Getting the Type of Mortgage that Is Best For You
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Getting the Type of Mortgage that Is Best For You

Choosing a mortgage loan should seem like a straightforward process; you borrow money from a lender for a specified amount, for a set period of time, and pay it back. However, getting a loan you feel comfortable with, one that's flexible during good times and bad, can be a challenge.

Mortgage loans basically fall into one of two categories: government or conventional. Government loans are normally insured by the Federal Housing Administration (FHA) or the Veteran's Administration (VA). Some offer lower down payments and most offer favorable terms.

Conventional loans can be either conforming or non-conforming. Conforming loans follow the guidelines set forth by The Federal National Mortgage Administration (Fannie Mae) and The Federal Home Loan Mortgage Corporation (Freddie Mac). These types of loans can be either fixed or adjustable. Each is tied into a specific rate, term and limit which can vary from lender to lender. Non-conforming loans, on the other hand, do not adhere to any strict guidelines.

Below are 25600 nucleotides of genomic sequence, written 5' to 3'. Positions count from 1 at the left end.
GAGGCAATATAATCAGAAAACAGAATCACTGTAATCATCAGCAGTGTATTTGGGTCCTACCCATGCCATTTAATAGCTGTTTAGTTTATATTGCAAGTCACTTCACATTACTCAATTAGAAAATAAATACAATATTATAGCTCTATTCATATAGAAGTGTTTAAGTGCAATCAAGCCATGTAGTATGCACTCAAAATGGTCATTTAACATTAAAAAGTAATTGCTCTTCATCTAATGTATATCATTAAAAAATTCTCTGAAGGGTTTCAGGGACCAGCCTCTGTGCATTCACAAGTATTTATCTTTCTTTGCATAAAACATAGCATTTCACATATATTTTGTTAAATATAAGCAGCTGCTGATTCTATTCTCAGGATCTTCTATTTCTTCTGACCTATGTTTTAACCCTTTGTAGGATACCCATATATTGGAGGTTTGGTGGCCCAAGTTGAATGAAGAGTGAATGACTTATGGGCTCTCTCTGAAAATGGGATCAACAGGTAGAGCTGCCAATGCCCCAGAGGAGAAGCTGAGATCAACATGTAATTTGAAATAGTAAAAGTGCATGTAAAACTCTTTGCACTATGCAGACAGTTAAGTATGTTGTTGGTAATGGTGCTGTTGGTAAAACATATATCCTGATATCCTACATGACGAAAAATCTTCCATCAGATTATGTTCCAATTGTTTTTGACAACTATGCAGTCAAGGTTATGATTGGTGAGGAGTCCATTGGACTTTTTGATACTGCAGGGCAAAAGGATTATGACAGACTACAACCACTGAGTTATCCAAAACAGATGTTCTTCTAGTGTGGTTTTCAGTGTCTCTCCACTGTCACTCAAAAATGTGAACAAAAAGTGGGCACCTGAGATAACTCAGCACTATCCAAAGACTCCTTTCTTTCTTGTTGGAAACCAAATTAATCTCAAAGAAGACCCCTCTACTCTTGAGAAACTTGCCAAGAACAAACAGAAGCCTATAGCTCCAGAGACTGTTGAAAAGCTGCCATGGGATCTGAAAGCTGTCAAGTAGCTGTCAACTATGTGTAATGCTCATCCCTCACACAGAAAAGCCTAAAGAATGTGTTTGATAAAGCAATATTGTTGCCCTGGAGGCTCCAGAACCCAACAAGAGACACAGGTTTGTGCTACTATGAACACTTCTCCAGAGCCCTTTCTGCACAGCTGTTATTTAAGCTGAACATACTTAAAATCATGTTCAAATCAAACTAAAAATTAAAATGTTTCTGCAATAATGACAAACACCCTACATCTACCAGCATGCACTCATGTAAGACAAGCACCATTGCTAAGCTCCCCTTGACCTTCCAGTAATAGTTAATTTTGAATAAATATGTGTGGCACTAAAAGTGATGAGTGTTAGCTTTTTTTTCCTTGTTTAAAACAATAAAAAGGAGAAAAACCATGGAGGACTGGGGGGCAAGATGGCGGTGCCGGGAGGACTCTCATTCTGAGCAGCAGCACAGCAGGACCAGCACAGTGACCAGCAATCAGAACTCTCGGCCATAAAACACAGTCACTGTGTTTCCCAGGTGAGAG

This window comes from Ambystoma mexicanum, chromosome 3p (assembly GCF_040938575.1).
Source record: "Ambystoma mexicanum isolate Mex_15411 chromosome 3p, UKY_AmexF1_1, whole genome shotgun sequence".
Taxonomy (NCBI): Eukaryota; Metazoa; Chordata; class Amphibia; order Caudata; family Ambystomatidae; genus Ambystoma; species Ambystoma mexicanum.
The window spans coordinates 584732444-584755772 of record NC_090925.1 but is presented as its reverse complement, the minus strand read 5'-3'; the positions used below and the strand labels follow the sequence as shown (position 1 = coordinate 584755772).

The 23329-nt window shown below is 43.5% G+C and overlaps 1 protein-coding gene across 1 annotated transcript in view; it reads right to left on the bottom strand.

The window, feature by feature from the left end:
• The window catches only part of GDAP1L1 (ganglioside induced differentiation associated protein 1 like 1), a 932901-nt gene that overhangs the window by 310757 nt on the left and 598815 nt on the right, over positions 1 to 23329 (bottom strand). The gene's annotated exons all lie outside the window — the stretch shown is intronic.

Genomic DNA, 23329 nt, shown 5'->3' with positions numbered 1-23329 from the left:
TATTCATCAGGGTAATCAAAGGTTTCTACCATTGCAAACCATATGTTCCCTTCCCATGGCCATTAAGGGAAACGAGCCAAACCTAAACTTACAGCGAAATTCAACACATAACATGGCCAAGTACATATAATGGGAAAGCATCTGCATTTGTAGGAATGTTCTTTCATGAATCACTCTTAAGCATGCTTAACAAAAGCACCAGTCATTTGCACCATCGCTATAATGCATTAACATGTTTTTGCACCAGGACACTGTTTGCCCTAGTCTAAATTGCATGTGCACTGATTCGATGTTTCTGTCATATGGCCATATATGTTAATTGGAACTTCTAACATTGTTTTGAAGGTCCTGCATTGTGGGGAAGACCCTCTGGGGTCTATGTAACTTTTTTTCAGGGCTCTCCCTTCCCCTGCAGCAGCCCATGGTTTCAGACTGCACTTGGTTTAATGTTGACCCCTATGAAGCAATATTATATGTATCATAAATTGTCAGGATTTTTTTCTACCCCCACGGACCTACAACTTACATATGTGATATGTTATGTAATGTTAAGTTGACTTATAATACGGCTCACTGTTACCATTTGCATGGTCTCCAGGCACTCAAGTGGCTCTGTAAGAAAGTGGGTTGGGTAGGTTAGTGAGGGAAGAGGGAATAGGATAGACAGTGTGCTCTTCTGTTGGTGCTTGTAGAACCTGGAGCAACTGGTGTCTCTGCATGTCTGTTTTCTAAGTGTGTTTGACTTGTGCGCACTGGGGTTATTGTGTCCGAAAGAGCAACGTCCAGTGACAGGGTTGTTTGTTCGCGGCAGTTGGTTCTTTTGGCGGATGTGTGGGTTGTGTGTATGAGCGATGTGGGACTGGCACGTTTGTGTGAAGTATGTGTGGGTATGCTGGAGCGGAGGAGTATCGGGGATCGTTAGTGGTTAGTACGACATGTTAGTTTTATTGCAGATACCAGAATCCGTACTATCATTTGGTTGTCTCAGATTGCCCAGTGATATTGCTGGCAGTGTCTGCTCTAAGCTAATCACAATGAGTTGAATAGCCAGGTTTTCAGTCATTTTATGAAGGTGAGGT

How do fixed-rate mortgages work?

Fixed-rate mortgages retain the same APR throughout the life of the loan. However, the property tax and homeowner's insurance, if built into the cost of the loan, may change over time. The most popular type of fixed loan is a 30-year term.

For those who prefer a shorter timeframe, a 15-year fixed mortgage may be a better option. While the amount of time it takes to repay is shorter, you can usually secure a better interest rate (.25-.50% lower than a 30-year fixed). Besides a 15- and 30-year term, fixed loans are also available 40- and 20-year terms.

Here are some other benefits and drawbacks that a conforming fixed loan has to offer.

Conforming Fixed Mortgage Loan Types

Types of Mortgages Advantages Disadvantages

15- or 20-Year Fixed

  • Interest rate and payment locked-in for the duration of the term should interest rates rise
  • Shorter amortization period allows for a quicker loan repayment leading to equity build-up
  • If interest rates go down you’re still locked-in to your original rate unless you refinance
  • Higher monthly payments than a longer term loan

30- and 40-Year Fixed

  • Interest rate and payment locked-in for the duration of the term should interest rates rise
  • Lower monthly payments due to a longer amortization period
  • If interest rates go down you’re still locked in to your original rate unless you refinance
  • Slow equity build-up since initial payments are mostly interest

How do adjustable rate mortgages work?

Unlike fixed-rate mortgages, Adjustable Rate Mortgages (ARMs) are based on shorter term securities that fluctuate upward or downward based on today's leading indexes (e.g., Constant Maturity Treasury (CMT), London Interbank Offering Rate (LIBOR), or Treasury Bill). A margin is added on top of the index rate by the lender to calculate the interest rate.